By Riekie Karstens
A loan officer submits a mortgage application for approval from the automated underwriting system, which is used in the mortgage industry to quickly separate the wheat from the chaff to determine whether applicants qualify for a mortgage. A secret code separates the wheat from the chaff in the loan approval process.
Creditors and credit bureaus communicate via a network. Credit bureaus use codes to provide information about the consumer’s financial profile to the creditor. Amongst the many codes, one can find the Score Factor Code 22 used by the credit bureaus. It is not really a secret code, but few people know or understand what this code means and how it is used.
Short sales, deed-in lieu of mortgages, late mortgage payments, bankruptcies and foreclosures all qualify as a score factor for Code 22. These days the credit score is no longer solely the issue to qualify for a mortgage, but rather the way the mortgage underwriter “sees” the credit.
The consensus among lenders is that one can buy a home faster if you sell your present troubled mortgage as a short sale rather than a foreclosure. Fannie Mae approves mortgage buyers who have suffered through extenuating financial hardships after 24 months following a short sale, a bankruptcy discharge or a foreclosure.
However, the lender’s treatment on each seems to be equal. There is a 20% down payment and a 660 FICO (credit) score required. After a person went through a short sale, it will be hard to save a 20% down payment 24 months later.
FHA permits people to obtain a mortgage within 36 months of a bankruptcy discharge, foreclosure or a short sale. The treatment here is equal to all the Score Factor Code 22 entries made. It will be difficult for a person to go through a short sale, foreclosure or a bankruptcy and save 20% in the next 24 months and reestablish their credit to 660.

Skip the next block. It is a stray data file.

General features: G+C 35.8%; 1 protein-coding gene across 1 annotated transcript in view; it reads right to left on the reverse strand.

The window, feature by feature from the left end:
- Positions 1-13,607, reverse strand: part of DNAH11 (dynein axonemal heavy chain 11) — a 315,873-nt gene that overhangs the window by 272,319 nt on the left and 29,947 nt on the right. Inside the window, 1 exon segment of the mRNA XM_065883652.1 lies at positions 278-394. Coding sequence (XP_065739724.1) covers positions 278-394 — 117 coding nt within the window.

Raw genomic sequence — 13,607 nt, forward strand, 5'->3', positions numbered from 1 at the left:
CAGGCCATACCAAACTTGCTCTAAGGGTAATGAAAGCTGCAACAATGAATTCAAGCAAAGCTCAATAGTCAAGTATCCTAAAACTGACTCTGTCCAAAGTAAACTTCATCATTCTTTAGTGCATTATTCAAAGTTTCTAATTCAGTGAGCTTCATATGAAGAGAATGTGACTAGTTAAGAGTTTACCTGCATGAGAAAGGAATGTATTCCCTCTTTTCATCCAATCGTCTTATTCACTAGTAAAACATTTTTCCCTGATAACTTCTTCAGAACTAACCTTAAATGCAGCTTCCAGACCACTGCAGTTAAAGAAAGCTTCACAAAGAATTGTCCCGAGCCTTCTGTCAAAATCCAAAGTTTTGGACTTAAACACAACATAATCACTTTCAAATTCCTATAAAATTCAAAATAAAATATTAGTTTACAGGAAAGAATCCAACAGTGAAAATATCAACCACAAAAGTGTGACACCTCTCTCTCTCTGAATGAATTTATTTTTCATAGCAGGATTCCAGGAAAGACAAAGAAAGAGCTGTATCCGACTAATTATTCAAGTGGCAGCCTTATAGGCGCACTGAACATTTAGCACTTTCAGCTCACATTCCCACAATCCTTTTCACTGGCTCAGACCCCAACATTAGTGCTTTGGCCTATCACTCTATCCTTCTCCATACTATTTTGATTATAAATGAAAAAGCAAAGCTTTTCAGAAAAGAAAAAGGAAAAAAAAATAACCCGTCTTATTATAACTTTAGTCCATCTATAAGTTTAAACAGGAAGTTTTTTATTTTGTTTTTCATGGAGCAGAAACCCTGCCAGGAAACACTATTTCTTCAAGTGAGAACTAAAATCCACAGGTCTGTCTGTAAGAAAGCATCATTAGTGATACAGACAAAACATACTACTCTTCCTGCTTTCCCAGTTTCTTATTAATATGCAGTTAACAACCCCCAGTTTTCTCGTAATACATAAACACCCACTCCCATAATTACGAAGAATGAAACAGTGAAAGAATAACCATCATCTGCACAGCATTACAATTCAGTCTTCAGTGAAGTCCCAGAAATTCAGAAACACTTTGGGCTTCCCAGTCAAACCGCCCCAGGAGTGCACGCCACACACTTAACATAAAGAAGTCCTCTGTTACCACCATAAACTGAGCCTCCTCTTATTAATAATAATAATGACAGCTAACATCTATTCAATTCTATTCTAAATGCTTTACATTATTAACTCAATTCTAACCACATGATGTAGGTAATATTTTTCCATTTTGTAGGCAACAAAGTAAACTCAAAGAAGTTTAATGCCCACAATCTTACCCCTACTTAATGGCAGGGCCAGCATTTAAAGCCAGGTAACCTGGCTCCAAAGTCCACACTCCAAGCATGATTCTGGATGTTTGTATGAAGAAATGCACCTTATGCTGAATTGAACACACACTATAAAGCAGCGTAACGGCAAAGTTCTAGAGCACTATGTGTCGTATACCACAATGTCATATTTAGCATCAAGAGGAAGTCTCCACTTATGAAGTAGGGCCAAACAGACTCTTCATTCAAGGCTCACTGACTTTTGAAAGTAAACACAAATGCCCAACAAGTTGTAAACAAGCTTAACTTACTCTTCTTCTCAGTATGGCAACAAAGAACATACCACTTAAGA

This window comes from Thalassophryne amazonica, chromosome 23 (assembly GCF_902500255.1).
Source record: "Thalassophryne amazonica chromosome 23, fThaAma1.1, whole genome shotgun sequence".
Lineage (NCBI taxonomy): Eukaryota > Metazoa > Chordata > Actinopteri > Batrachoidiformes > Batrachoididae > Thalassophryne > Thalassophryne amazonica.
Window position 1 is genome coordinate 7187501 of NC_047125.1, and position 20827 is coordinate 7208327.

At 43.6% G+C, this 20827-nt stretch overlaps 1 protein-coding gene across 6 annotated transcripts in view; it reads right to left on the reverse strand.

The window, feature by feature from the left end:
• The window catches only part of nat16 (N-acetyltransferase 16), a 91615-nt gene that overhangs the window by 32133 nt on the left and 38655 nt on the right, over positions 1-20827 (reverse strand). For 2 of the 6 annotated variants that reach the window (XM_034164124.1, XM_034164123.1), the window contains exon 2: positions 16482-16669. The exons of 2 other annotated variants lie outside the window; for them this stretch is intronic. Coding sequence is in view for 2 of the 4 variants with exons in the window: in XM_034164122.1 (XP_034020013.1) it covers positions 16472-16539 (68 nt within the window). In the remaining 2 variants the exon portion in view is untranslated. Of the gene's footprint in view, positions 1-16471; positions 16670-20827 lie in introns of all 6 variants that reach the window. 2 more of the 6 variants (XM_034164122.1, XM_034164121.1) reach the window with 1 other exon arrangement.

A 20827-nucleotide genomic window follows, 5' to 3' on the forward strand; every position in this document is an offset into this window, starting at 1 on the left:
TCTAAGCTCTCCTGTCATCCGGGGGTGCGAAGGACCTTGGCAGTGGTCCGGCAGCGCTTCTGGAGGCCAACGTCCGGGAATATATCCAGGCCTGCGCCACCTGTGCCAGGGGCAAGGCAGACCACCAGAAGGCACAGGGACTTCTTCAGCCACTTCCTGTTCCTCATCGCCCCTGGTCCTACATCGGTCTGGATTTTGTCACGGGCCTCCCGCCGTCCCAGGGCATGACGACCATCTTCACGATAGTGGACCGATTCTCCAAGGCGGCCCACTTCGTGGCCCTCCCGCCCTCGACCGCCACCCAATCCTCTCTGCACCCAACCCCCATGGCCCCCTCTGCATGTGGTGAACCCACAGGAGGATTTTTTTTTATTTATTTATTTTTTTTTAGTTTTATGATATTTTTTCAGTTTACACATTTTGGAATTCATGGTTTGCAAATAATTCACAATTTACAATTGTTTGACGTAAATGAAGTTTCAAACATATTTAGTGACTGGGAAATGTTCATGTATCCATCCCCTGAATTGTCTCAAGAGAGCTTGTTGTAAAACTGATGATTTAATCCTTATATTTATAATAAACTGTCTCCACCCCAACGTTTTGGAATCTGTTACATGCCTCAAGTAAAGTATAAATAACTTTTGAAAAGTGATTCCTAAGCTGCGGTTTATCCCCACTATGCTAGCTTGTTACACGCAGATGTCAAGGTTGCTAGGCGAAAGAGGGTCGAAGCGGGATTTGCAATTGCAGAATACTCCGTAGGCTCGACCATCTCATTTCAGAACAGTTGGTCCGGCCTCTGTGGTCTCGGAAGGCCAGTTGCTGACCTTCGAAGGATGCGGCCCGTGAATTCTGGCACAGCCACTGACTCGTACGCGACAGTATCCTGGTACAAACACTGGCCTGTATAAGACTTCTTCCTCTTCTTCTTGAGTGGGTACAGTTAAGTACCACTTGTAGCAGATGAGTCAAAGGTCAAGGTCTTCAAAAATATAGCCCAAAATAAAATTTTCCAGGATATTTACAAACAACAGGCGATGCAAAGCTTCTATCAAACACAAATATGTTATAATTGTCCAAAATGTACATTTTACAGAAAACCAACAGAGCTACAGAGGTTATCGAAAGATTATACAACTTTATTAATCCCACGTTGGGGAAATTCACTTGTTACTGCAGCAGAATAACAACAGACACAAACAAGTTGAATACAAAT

Fannie Mae and Freddie Mac are now indicating that they will have new guidelines for people who have had a foreclosure or short sale. Again, the Score Factor Code 22 treats both processes in the same light.
Fannie Mae’s new guidelines:
• Will now prohibit foreclosed borrowers form getting another mortgage through the giant investor for five years;
• If there are “documented extenuating circumstances” the mortgage prohibition is for three years;
• After five years, borrowers with foreclosures in their files will have to put at least 10% down and need a FICO score of 680.
Freddie Mac’s new guidelines:
• Will now prohibit foreclosed borrowers from getting another mortgage for 7 years;
• The company claims they will “aggressively pursue walk-aways to preserve their deficiency rights” where permitted by state law.
Keep in mind the FICO score has two aspects that can have an impact on one’s ability to obtain a mortgage. These are the scores that separate the wheat from the chaff. Whether it is fair or not, there is a FICO score and there is a Score Factor Code 22.